Salem

2022-09-05T14:47:39+02:00September 5th, 2022|

Jazz and Pop label owned by Mort Hillman. Active in Chicago, IL, USA from November 1956.

Do not mix up with later Chicago label Salem Records which has a similar numbering system.

Source: Discogs

Records of Knowledge

2022-08-02T14:22:45+02:00August 2nd, 2022|

Records of Knowledge was a kidisk “sub-label” of the REX Records label (Alexander Schwarzt, Chairman of the board / Nanette Guiford, President / Richard B. Morros, Vice-president) in New York. It was active from 1950 until the middle 1950s.

UKRAINIAN BANDURISTS CHORUS

2022-07-06T16:40:17+02:00Juli 6th, 2022|

Ukrainian Bandurist Chorus used personal labels for its recordings (made by RCA Victor facilities in the U.S. and Canada). The design varies for each album:

Set #1 (Detroit, 1950): six 12″ records, dirigent H. Kytasty.

Set #2 (Montreal, 1951): six 10″ records, dirigent V. Boshyk.

Set #3 (Chicago, ~1952): four 10″ records, dirigent V. Boshyk.

Set #4 (USA, ~1955): six (?) or ten (?) 10″ records, dirigents H. Kytasty and V. Boshyk.

Sets #5 to #20 were LPs.

Source: Russian records.com

SARCO

2022-07-06T16:18:52+02:00Juli 6th, 2022|

The SARCO Record Company was active between 1946 and 1948. It was located in Hollywood, California and owned by Lou Finston. Lou was the brother of Nathaniel W. Finston, a composer, conductor, author, violinist and producer, and chairman of the Academy of Motion Picture Arts and Sciences (1938-1944, and a board member 1941-1944).

Source: Discogs

EBONY

2022-05-27T12:20:24+02:00Mai 27th, 2022|

EBONY, Chicago, Southern and Harlem were independent labels operated by music business veteran J. Mayo Williams (1893 or 1894-1980), Williams had already enjoyed success as a professional football player and as an Artists and Repertoire man for Paramount and Decca when he went out on his own in January 1945.

There were three phases to his independent label operations. From 1945 to 1949, he operated the Chicago (later Southern), and Harlem labels, dividing his time between New York City and Chicago (he was also involved with Ebony Distributors, out of New York).

He started a red Ebony label in 1945, but seems to have shelved it after a year. But in 1947, he picked up with a new, very small Ebony operation in Chicago, with a new label design (on black or on red), an “Ink,” Inc. logo, and no formal ties to Harlem-Chicago-Southern. To achieve wider distribution, he often struck deals in his early period with other companies, notably Syd Nathan’s King Records, Ivan Ballen’s 20th Cenury and Apex labels, and his former employer, Decca. The need become more urgent after he closed his New York office and its distribution wing (probably around the beginning of 1948).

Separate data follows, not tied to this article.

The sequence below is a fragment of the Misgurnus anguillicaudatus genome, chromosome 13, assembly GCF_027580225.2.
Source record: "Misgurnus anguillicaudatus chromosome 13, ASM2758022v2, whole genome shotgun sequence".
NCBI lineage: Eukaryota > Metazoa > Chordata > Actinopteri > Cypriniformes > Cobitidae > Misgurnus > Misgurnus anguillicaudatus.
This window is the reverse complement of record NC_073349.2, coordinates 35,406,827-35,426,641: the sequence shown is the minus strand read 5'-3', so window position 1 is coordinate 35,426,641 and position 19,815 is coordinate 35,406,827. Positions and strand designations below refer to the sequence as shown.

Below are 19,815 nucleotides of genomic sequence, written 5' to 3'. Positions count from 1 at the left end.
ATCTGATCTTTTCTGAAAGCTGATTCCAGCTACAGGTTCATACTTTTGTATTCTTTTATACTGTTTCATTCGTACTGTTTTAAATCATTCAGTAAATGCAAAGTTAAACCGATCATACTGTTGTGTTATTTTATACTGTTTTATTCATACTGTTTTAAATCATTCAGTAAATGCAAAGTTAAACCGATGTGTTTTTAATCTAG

After a brief hiatus in 1950 and 1951, he reopened an Ebony label based in Chicago; between 1952 and 1959, it was responsible for 31 known releases. For a little while, Williams licensed some of these Ebony masters to Art Sheridan’s Chance label and Joe Brown’s JOB. After being sidelined by illness in 1959, Williams regrouped and started a final incarnation of Ebony, which was responsible for at least 24 releases through 1971; some of these were licensed to Decca’s Trend subsidiary.

Williams always had a nose for talent, but eccentric concepts of marketing and no flair for popular music production. Consequently, releases on his labels have drawn little attention over the years.

During the Chicago-Southern-Harlem era, Wiliams featured such artists as Bob Camp, Lee Brown, Dossie Terry, J. T. Brown, Johnny Temple, Brother John Sellers, the Famous Blue Jay Singers, the Dixieaires, and Tab Smith. He also gave bluesmen Jimmy Rogers, Muddy Waters, and Leroy Foster their first opportunities to record commercially—though not to get a whole lot of publicity. The first Chicago-based Ebony label recorded Lil “Caldonia” Palmore.

During the Ebony II period, Williams recorded blues artists Birmingham Junior, Freddie Hall, Little Brother Montgomery, Earl Dranes, and Alfred “Blues King” Harris, gospel performers such as Brother George Curry, a doowop group (the Eagle-Aires), and R and B acts including Joe “Cool Breeze” Bell and more of Lil Palmore (who was now going as Cal Palmer). He also indulged in some trickery, overdubbing a 1945 Tab Smith instrumental with heavy drumming by Jack Cooley and marketing the resulting hybrid as “Tab’s Rocker” and “Cooley’s Cowboy Rock.”

The Ebony III period was less successful artistically (Williams intensified the overdubbing, applying it now to Decca recordings from the 1930s, and his new sessions gave undue attention to organ combos and lounge singers) but it provided opportunies to veterans such as Lil Hardin Armstrong and newcomers such as Bonnie “Bombshell” Lee.

By 1973, Williams had a bunch of leftover Ebony 45s that he wanted to unload in quantity. Williams’ manner of numbering his releases was wayward (there’s no telling how many different Ebony 1000s he put out), his Ebony II and III operations had a makeshift distribution network confined to Chicago, and most of his records are very rare today; we are sure some remain to be discovered.

Source: The Red Saunders Research Foundation